The difficulty of remembering this, when faced with what feels like the tenth sobbing patient of the morning, is the major challenge of our job.

I often fail to make the grade on this front. I get my timing wrong, steal a tense look at the computer screen when I should be looking at my patient's face, and make assumptions about a situation which later prove laughably off the mark.

But when I get it right, the satisfaction of connecting deeply with another human being in pain is so powerful that I know I did the right thing by enduring all of those interchangeable purple, swirly pathology slides after all.

And being 40 helps with all of this, somehow, or so I tell myself as I frown at my deepening crow's feet in the mirror. If life is delusion - another eastern truth - then this is mine.

Dr Kirkwood is a locum GP in Herefordshire


Never assume anything
by Dr Hilary Allen

This has become my golden rule, or, more honestly, what I mutter when the unexpected happens in medicine - you must never assume anything.

It's an abiding principle, which it is well to take hold of early in GP life before one becomes encrusted with increasingly rigid patterns of practice.

Never assume that the patient knows what you've been talking about

Before our premises were revamped, my consulting room window fronted on to the street. On any warm summer's day, with my window ajar, I could reflect on the overheard conversation of just-consulted patients who were plying their way to the chemist.

The recounted consultation bore little relation to what had actually transpired - embellishment, distortion or fantasy seized the reporter. Thus began a salutary lesson in my needing to be brief, clear and definitely checking with the patients what they thought I had said.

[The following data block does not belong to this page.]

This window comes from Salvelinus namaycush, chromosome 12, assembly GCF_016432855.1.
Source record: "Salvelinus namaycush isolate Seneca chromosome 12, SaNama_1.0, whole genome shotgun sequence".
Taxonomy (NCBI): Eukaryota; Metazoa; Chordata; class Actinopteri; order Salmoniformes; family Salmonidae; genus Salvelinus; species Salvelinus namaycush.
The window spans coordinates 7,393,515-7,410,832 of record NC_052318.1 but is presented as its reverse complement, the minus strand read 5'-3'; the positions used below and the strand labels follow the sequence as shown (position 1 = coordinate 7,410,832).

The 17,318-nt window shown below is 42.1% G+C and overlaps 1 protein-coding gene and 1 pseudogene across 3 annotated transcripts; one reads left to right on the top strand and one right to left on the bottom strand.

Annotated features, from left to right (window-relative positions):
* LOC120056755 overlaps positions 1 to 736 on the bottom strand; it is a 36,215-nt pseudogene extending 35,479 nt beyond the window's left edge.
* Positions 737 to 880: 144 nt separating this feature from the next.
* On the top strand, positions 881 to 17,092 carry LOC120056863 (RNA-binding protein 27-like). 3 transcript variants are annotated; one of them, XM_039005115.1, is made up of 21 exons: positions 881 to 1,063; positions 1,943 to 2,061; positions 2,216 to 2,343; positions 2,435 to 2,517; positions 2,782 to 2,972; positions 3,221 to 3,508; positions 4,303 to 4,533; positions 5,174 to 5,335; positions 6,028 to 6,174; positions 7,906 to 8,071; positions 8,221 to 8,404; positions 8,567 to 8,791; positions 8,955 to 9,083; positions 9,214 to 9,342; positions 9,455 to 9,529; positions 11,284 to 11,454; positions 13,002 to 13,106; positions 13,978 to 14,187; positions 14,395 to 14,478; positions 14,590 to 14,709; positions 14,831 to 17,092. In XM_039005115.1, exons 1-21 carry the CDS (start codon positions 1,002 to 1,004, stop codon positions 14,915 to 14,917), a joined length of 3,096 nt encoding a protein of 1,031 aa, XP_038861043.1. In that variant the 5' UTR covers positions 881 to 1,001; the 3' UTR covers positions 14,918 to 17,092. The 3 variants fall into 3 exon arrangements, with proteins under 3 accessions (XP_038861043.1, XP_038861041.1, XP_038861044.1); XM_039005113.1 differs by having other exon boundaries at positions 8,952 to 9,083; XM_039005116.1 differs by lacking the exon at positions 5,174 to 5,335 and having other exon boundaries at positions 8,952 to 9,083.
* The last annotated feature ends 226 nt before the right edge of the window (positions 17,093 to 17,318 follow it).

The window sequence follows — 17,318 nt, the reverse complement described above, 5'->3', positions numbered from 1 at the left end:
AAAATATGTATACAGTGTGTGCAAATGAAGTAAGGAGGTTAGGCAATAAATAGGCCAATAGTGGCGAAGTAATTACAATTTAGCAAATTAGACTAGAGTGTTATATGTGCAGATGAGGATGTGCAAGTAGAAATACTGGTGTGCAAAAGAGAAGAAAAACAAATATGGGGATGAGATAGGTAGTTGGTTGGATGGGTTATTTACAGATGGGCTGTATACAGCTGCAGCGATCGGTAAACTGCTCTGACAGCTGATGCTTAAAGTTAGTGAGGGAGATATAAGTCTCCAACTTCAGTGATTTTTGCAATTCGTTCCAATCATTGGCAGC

Never assume that what you do does not matter

For each person, your time, your attention, your actions, your listening, all matter greatly. You have a stream of patients all day, with your agenda of getting through the day and keeping to time. They each have their own agendas of needing your help. Each patient matters.

It was the middle of the night when the wife rang asking me to visit her husband recently diagnosed with cancer. I struggled to find the farmhouse and eventually a door that yielded under my weight.

I struggled to manage his symptoms as best I could at that time of night. I struggled down the rickety stairs in the dim light, missing a step at the bottom. I struggled on to the next urgent call and forgot all about the visit.

Several years later, we were introduced at a social function (the wife that is - husband had since departed). She told me: 'You were so helpful and kind to Jack that night I called. I will never forget that.' I had. But I also remembered what matters to those we serve.